Changes Coming To Michigan’s Insurance Code

(WLNS) – Michigan is one of 12 states that work under a no fault auto insurance system.

“If you and I are in an accident I go to my own insurance company for benefits both healthcare and to repair my vehicle, and you would go to your own vehicle,” said Pete Kuhnmeunch, executive director, Michigan Insurance Institute of Michigan.

The senate insurance committee met Wednesday and made significant changes to a bill that proposes major alterations to the state’s current no fault law.

Lawmakers made even more changes as it passed through the senate Thursday.

“What the bill does and we’re very pleased with it, it says no fault carriers will pay their fair share but no more than what other payers pay.”

If passed the new law would create a fraud prevention authority and dissolve the Michigan Catastrophic Claim Association and replace it with a different authority into a legacy fund.

All auto insurers must pay the MCCA an annual fee for each insured vehicle. This year that fee is $186.

That money goes toward reimbursing service providers.

Questions are now being raised. If dissolved where will that money go?

“That money really should go back to the people of Michigan, I mean they’re the one who paid it into the system it shouldn’t go to the insurance company,” said Steve Sinas, CPAN Legal Counsel.

But not everyone is convinced these changes have the well-being of Michigan drivers in mind.

“In order to get the care they have to pay more money.”

“The law would restrict payments for attendant care if a family member quits their job to care for a relative injured in an auto accident. They’re entitled up to $15 an hour for compensation right now there’s no cap on compensation.”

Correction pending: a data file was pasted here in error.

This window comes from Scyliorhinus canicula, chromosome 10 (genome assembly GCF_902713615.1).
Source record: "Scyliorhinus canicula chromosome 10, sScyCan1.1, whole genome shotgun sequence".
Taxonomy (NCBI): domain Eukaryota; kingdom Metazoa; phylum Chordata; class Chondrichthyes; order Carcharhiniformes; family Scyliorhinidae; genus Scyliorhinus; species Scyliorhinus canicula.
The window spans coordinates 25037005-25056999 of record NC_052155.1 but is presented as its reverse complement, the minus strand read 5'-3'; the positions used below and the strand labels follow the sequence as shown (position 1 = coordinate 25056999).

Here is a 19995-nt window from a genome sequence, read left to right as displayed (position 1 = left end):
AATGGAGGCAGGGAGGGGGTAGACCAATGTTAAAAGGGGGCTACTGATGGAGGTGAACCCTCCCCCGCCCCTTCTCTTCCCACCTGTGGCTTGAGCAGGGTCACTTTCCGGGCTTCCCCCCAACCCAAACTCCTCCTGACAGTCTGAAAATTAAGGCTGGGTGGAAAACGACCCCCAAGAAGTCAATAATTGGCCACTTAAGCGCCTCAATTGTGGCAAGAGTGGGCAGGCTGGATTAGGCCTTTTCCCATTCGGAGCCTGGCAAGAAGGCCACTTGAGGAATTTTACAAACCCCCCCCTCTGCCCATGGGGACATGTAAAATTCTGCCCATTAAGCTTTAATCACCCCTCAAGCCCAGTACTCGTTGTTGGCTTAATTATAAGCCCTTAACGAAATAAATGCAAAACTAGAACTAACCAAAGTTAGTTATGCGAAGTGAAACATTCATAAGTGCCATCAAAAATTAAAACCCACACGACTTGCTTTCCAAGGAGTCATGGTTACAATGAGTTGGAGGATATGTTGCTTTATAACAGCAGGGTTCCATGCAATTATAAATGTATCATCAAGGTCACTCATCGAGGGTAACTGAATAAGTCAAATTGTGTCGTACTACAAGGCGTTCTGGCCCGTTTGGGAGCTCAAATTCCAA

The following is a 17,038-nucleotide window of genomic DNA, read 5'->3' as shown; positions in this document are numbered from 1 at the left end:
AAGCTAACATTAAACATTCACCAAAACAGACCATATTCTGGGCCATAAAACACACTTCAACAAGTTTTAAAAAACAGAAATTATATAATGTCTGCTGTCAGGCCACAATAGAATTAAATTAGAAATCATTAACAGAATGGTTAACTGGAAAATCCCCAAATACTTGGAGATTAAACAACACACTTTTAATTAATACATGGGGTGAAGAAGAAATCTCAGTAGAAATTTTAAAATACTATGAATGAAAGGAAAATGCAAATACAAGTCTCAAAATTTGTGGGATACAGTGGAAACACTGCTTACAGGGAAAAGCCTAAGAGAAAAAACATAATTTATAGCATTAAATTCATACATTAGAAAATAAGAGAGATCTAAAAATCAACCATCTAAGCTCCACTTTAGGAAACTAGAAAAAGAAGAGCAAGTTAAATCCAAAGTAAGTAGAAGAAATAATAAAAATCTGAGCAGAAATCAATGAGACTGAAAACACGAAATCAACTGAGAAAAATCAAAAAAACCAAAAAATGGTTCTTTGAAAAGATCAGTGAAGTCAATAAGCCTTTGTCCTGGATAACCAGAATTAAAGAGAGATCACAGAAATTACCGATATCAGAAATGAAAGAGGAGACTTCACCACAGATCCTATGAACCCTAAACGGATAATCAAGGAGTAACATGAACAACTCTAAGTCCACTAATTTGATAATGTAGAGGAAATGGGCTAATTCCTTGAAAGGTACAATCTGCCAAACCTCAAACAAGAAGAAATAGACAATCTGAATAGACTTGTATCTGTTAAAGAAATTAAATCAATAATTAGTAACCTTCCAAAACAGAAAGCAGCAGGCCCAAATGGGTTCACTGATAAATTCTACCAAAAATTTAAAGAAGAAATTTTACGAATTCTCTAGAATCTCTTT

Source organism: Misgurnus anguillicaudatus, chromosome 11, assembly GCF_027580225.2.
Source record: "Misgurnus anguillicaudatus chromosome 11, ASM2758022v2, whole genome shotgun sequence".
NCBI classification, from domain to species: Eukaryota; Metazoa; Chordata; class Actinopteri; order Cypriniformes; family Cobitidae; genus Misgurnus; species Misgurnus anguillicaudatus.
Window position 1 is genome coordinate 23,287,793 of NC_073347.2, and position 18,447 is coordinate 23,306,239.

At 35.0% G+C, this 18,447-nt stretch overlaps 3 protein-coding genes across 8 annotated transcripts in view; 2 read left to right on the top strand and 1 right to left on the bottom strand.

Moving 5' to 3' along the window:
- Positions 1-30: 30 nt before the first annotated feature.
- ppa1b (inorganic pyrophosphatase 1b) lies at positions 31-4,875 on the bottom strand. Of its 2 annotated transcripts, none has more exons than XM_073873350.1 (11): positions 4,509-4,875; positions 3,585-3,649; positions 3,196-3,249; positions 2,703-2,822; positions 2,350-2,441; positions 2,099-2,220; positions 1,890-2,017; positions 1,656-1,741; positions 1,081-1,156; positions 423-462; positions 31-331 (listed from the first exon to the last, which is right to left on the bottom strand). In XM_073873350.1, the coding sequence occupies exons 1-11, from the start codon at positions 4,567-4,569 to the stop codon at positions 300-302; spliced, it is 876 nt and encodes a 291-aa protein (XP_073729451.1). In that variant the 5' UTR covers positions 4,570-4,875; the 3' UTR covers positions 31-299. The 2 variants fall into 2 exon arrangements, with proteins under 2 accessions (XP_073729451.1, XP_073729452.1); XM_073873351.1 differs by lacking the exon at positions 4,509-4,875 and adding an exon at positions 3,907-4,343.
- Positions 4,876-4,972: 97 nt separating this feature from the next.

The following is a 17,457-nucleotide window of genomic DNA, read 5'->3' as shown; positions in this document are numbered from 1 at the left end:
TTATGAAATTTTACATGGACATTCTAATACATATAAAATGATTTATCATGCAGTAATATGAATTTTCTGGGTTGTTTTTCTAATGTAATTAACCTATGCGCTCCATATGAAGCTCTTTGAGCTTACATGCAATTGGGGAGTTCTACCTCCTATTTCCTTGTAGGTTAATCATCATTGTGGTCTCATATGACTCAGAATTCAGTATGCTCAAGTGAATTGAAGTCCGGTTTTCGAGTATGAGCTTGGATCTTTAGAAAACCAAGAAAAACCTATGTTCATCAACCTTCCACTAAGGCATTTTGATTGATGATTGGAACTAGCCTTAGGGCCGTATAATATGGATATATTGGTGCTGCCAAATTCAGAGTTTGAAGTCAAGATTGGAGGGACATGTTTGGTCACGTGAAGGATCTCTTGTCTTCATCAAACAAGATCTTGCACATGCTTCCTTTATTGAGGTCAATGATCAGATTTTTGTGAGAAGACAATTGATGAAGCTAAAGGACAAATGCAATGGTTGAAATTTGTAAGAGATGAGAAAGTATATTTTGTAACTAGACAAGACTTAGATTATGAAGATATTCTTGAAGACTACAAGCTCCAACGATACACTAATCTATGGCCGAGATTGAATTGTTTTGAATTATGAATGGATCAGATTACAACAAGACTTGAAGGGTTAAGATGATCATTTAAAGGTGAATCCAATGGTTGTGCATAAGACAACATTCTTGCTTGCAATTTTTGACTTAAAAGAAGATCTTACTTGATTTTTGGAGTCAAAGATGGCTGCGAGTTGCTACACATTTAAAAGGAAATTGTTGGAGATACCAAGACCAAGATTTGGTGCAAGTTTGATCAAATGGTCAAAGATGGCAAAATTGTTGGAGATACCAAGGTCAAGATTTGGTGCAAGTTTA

What will this do to insurance rates?

“Are we ever going to roll back costs, no i don’t think we’re at that point but I think we can bend down that cost curve going into the future.”

Let’s take a look at the state’s current insurance rates.

According to new data they’re not cheap.

Numbers from the National Association of Insurance Commissioners show Michigan has the 7th highest average car insurance rates in the country.

In 2014 Michigan drivers paid about $1,049 on average. It turns out Detroit topped the list for the most expensive city for car insurance with drivers spending nearly $11,000 on average.

That brings an all new meaning to its nickname as the ‘Motor City.’

The senate made a couple of amendments to the bill Thursday and now it’s made its way to the house.

Where officials expect even more changes to be made.

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